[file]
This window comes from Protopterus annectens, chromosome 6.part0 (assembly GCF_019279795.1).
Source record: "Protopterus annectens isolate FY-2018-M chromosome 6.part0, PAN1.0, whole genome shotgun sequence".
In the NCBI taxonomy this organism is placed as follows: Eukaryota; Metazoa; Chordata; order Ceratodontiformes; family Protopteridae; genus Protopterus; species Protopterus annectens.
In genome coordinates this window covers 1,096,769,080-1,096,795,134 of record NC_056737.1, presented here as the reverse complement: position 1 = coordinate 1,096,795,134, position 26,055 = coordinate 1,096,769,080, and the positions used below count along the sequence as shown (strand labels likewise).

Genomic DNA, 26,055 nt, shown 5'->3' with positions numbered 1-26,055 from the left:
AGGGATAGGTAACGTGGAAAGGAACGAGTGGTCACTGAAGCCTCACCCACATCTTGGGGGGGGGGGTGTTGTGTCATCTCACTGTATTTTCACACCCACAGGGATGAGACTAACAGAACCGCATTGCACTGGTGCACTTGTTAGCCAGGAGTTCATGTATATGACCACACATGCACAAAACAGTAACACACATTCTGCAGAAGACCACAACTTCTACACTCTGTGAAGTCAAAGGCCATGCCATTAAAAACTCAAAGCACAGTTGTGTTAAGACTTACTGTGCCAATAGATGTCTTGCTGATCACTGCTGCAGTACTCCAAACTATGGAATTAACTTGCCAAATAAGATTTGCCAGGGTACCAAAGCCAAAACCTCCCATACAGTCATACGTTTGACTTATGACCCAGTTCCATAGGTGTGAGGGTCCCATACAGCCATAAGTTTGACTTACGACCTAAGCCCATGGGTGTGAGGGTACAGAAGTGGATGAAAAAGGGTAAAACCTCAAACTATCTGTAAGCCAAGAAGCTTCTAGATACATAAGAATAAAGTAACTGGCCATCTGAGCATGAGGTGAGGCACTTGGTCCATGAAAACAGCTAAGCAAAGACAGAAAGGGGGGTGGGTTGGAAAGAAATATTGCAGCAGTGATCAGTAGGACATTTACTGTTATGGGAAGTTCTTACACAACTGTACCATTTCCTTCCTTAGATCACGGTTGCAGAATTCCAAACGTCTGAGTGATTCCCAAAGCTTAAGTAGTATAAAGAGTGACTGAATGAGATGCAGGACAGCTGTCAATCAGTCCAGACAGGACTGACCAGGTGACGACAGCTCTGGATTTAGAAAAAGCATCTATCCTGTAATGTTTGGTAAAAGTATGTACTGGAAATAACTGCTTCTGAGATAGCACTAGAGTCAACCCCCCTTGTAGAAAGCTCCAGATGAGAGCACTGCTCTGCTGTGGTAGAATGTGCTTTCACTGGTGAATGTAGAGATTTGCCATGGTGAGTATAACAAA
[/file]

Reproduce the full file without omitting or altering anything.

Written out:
This window comes from Protopterus annectens, chromosome 6.part0 (assembly GCF_019279795.1).
Source record: "Protopterus annectens isolate FY-2018-M chromosome 6.part0, PAN1.0, whole genome shotgun sequence".
In the NCBI taxonomy this organism is placed as follows: Eukaryota; Metazoa; Chordata; order Ceratodontiformes; family Protopteridae; genus Protopterus; species Protopterus annectens.
In genome coordinates this window covers 1,096,769,080-1,096,795,134 of record NC_056737.1, presented here as the reverse complement: position 1 = coordinate 1,096,795,134, position 26,055 = coordinate 1,096,769,080, and the positions used below count along the sequence as shown (strand labels likewise).

Genomic DNA, 26,055 nt, shown 5'->3' with positions numbered 1-26,055 from the left:
AGGGATAGGTAACGTGGAAAGGAACGAGTGGTCACTGAAGCCTCACCCACATCTTGGGGGGGGGGGTGTTGTGTCATCTCACTGTATTTTCACACCCACAGGGATGAGACTAACAGAACCGCATTGCACTGGTGCACTTGTTAGCCAGGAGTTCATGTATATGACCACACATGCACAAAACAGTAACACACATTCTGCAGAAGACCACAACTTCTACACTCTGTGAAGTCAAAGGCCATGCCATTAAAAACTCAAAGCACAGTTGTGTTAAGACTTACTGTGCCAATAGATGTCTTGCTGATCACTGCTGCAGTACTCCAAACTATGGAATTAACTTGCCAAATAAGATTTGCCAGGGTACCAAAGCCAAAACCTCCCATACAGTCATACGTTTGACTTATGACCCAGTTCCATAGGTGTGAGGGTCCCATACAGCCATAAGTTTGACTTACGACCTAAGCCCATGGGTGTGAGGGTACAGAAGTGGATGAAAAAGGGTAAAACCTCAAACTATCTGTAAGCCAAGAAGCTTCTAGATACATAAGAATAAAGTAACTGGCCATCTGAGCATGAGGTGAGGCACTTGGTCCATGAAAACAGCTAAGCAAAGACAGAAAGGGGGGTGGGTTGGAAAGAAATATTGCAGCAGTGATCAGTAGGACATTTACTGTTATGGGAAGTTCTTACACAACTGTACCATTTCCTTCCTTAGATCACGGTTGCAGAATTCCAAACGTCTGAGTGATTCCCAAAGCTTAAGTAGTATAAAGAGTGACTGAATGAGATGCAGGACAGCTGTCAATCAGTCCAGACAGGACTGACCAGGTGACGACAGCTCTGGATTTAGAAAAAGCATCTATCCTGTAATGTTTGGTAAAAGTATGTACTGGAAATAACTGCTTCTGAGATAGCACTAGAGTCAACCCCCCTTGTAGAAAGCTCCAGATGAGAGCACTGCTCTGCTGTGGTAGAATGTGCTTTCACTGGTGAATGTAGAGATTTGCCATGGTGAGTATAACAAA